The other branch, where I focus more, is using critical theories and psychological theories to critique societies and think about how they are contributing to human flourishing or hindering human flourishing and contributing to suffering—thinking about how we could envision societal changes that would better support the flourishing of humans.
For me, if psychologists care about supporting the wellbeing of humans, we have to look at the societies that those humans live in. We also have to get involved in creating more just and equitable and healthy societies. Otherwise, we end up putting duct tape on people—which they often need because we can’t fix the world overnight—but then sending people back into these harmful systems. That’s my understanding of critical psychology.
Ingle: So what goes on in this program? What kind of classes do you teach there? How does it look like when you bring these things into the classroom?
Grant: We try to provide students with a strong theoretical orientation to critical psychology. Also, we provide them with skills in human services, things like grant writing and fundraising, program development, transformative leadership, helping skills, things like that. Students have to take a certain number of professional skills courses and choose which ones they want to focus on.
As far as the theory classes go, we focus on providing a good foundation. Students take Concepts of Critical Psychology, which covers the field of critical psychology specifically. They also take a class called Critical, Theoretical, and Historical Foundations of Psychology, which is a history of psychology class from a critical perspective.
We investigate psychology as a field and the historical development of psychology from a critical perspective—how has it developed along with other societal trends?
Ingle: When we talk about things like critical social theory, the developments that psychology has had historically, and how it’s maybe lined up with certain social values—are we talking about things like racism? Are we talking about things like sexism?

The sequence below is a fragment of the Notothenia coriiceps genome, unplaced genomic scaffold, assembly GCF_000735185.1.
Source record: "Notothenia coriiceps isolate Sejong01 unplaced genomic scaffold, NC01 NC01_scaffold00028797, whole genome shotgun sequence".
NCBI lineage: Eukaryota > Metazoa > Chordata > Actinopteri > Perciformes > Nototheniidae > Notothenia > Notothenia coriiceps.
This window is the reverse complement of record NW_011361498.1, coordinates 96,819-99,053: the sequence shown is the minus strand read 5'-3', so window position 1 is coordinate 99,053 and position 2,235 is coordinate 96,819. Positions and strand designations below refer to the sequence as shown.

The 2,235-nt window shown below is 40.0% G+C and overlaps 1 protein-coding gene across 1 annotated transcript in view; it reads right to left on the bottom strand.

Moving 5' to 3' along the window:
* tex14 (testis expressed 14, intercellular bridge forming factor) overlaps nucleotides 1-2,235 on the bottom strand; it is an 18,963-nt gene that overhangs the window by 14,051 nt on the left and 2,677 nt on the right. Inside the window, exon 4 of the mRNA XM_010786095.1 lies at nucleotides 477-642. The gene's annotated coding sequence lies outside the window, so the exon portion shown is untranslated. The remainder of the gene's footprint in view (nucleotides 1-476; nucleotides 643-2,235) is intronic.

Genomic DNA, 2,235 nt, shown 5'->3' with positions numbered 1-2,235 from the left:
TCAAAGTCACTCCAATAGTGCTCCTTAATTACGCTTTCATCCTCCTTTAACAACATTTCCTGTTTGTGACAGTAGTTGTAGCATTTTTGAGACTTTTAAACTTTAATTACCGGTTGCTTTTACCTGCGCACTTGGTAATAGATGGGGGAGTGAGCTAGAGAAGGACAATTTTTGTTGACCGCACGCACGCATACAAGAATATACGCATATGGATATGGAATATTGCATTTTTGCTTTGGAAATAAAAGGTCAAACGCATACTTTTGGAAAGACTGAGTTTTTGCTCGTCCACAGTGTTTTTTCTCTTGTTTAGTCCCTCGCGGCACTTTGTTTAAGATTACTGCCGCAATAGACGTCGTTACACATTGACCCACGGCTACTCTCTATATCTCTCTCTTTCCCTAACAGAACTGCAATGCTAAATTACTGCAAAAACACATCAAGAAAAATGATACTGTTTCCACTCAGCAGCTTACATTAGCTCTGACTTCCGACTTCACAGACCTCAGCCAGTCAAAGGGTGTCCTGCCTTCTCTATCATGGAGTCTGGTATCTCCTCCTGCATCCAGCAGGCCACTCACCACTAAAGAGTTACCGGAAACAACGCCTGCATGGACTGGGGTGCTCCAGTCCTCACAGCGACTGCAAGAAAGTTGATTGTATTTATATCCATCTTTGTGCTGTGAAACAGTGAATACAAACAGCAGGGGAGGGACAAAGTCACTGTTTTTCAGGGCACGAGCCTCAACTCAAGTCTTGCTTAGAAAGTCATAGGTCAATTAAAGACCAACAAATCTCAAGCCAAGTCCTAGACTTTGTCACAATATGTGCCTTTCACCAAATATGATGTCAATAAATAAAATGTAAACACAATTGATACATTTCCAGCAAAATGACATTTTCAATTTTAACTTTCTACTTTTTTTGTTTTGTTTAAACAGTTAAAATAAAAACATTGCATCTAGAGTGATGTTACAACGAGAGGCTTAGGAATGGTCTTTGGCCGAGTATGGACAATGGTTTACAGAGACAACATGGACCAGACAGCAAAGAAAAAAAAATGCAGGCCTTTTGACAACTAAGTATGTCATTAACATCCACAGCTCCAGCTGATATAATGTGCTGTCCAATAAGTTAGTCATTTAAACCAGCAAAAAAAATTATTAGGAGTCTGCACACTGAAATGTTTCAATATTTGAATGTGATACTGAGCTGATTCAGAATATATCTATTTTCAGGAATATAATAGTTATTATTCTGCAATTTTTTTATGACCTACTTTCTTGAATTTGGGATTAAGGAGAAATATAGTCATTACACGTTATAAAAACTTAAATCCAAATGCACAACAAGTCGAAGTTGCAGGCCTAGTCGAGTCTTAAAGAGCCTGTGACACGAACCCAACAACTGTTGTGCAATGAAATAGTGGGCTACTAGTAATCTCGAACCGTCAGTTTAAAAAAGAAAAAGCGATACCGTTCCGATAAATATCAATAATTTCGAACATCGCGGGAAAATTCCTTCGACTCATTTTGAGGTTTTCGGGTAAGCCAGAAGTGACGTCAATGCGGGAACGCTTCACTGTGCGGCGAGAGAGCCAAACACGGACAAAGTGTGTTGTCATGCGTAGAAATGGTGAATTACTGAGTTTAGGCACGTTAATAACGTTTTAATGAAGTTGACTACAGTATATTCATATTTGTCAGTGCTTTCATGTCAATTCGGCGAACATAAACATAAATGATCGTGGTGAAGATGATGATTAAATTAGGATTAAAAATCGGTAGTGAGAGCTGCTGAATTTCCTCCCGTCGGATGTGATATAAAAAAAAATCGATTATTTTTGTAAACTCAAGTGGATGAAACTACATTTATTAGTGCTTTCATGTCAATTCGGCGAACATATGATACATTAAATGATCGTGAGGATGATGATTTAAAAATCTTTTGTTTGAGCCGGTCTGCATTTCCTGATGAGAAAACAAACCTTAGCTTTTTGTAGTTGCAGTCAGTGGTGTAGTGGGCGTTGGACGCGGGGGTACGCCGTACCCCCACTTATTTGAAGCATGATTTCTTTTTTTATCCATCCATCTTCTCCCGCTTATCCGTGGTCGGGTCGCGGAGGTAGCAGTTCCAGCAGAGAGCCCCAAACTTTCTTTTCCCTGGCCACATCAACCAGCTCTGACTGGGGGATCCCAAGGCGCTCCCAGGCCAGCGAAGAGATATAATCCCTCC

Grant: Well, certainly we talk about racism and sexism and homophobia. Those are all embedded in larger systems of power and oppression and hierarchy. We’re always thinking about who is being served, who is being harmed, who has the power, who’s getting to decide what’s normal and abnormal, what’s pathological, who’s deciding what health is.
And what are those definitions and practices? How are those supporting the status quo? How are those harming different populations? We look at all the ways that it plays out. One of the new courses being offered at Prescott College that I’m excited about is a Critical Disability Studies course, which is again looking at how these issues of power, oppression, and colonization play out when we’re looking at people who are differently-abled.
Ingle: How do your students receive this training, these kinds of ideas? Do you see them carrying it forward in their work?
Grant: One of the things I’ve been struck by when I speak to incoming students is that almost all of them say some version of “this is what I’ve been intuiting. This is what I’ve been looking for, but I didn’t know it existed as a field.”